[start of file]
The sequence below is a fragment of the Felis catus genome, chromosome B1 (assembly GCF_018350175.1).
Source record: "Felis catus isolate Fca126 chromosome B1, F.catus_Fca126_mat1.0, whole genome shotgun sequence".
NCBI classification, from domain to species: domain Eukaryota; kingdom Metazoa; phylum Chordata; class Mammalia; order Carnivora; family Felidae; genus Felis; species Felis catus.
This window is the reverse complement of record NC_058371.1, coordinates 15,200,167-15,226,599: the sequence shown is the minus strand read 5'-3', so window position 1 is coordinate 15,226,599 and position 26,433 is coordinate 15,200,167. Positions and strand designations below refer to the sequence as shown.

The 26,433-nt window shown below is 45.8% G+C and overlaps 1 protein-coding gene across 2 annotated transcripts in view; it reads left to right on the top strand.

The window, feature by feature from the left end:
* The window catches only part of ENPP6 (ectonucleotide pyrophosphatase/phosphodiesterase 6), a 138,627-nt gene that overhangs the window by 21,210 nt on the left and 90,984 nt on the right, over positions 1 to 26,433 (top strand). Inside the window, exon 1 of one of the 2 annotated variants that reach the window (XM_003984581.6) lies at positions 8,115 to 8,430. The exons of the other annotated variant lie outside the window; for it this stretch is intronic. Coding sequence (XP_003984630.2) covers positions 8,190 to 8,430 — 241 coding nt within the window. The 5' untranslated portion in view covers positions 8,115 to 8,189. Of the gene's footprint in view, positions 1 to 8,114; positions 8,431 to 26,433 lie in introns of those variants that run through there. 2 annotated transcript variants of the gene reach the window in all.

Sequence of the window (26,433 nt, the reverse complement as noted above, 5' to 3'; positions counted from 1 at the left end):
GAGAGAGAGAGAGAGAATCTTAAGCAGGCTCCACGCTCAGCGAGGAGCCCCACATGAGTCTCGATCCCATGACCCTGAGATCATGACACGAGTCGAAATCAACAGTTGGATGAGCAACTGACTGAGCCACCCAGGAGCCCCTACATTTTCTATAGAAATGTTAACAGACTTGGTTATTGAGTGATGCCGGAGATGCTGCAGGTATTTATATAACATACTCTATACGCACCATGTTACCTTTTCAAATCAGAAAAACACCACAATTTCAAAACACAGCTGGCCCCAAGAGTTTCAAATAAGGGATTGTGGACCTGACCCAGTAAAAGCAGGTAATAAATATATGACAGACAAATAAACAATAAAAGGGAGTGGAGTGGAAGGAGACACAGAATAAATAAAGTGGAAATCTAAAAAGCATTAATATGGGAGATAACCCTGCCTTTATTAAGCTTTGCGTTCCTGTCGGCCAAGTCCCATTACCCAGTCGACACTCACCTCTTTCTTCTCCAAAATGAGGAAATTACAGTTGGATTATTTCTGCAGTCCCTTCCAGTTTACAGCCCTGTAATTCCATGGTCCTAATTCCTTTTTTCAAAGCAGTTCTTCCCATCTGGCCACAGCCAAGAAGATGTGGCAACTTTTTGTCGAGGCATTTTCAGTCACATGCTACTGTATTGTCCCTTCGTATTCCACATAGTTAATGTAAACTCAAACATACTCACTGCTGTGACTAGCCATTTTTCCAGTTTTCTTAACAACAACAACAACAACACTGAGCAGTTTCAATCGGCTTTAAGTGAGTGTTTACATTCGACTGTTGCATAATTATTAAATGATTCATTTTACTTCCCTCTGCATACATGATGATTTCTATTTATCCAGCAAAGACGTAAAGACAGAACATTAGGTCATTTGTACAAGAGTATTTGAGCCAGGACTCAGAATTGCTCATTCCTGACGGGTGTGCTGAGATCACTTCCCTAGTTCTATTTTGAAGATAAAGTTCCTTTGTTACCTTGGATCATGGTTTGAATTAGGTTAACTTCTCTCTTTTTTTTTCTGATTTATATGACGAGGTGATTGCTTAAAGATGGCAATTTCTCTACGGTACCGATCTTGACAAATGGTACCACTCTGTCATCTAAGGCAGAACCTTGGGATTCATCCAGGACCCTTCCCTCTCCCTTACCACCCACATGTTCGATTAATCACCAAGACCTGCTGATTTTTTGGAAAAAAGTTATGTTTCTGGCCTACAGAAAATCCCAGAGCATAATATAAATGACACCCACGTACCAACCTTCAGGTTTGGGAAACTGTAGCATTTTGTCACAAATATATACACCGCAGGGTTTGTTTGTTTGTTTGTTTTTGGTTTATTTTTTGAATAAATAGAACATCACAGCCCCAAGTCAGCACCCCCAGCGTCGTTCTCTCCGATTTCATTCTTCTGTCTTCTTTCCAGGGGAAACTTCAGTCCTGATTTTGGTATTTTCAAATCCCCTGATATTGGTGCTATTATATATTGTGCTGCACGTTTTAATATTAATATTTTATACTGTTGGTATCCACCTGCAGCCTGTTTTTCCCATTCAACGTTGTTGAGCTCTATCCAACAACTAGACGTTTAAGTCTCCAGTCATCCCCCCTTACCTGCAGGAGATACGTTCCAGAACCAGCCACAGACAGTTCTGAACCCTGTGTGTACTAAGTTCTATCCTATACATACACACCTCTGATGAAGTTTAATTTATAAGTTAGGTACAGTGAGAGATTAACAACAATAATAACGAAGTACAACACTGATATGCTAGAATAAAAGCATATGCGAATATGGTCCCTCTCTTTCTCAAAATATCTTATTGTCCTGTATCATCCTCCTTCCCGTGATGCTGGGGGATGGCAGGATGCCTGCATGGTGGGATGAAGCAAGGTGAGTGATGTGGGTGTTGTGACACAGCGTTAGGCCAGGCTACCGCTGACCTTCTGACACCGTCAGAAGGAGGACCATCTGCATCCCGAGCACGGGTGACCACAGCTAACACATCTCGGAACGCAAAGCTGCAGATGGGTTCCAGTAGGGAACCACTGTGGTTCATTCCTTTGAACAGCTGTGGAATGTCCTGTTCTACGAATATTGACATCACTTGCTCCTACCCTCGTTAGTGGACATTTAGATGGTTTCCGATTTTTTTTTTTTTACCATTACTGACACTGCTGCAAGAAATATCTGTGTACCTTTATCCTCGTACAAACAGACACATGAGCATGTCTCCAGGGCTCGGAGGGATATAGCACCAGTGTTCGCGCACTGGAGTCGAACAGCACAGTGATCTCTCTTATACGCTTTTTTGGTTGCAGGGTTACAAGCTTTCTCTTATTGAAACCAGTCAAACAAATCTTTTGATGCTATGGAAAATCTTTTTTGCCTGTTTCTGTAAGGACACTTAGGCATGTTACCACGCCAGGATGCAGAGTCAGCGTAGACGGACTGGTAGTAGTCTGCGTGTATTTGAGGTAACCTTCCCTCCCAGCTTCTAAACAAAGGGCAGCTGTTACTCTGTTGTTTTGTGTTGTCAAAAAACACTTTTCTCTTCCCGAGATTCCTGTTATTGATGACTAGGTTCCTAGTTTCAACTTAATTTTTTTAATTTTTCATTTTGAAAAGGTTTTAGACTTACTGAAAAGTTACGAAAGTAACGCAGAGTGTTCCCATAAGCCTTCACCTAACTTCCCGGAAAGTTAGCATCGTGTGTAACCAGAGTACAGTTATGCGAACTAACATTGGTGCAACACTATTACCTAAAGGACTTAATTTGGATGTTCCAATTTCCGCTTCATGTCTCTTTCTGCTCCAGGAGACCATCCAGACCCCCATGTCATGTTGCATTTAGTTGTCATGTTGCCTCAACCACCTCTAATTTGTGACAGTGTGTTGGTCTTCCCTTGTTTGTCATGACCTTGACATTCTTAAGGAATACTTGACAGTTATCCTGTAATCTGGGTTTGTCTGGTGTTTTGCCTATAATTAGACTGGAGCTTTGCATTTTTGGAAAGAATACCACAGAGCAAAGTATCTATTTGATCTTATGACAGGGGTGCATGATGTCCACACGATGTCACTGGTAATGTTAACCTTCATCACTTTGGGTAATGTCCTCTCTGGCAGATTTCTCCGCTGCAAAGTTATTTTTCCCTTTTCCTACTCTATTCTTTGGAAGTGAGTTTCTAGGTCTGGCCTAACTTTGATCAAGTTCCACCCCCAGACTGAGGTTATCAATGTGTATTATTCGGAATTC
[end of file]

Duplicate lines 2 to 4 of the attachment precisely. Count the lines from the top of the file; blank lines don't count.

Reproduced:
Source record: "Felis catus isolate Fca126 chromosome B1, F.catus_Fca126_mat1.0, whole genome shotgun sequence".
NCBI classification, from domain to species: domain Eukaryota; kingdom Metazoa; phylum Chordata; class Mammalia; order Carnivora; family Felidae; genus Felis; species Felis catus.
This window is the reverse complement of record NC_058371.1, coordinates 15,200,167-15,226,599: the sequence shown is the minus strand read 5'-3', so window position 1 is coordinate 15,226,599 and position 26,433 is coordinate 15,200,167. Positions and strand designations below refer to the sequence as shown.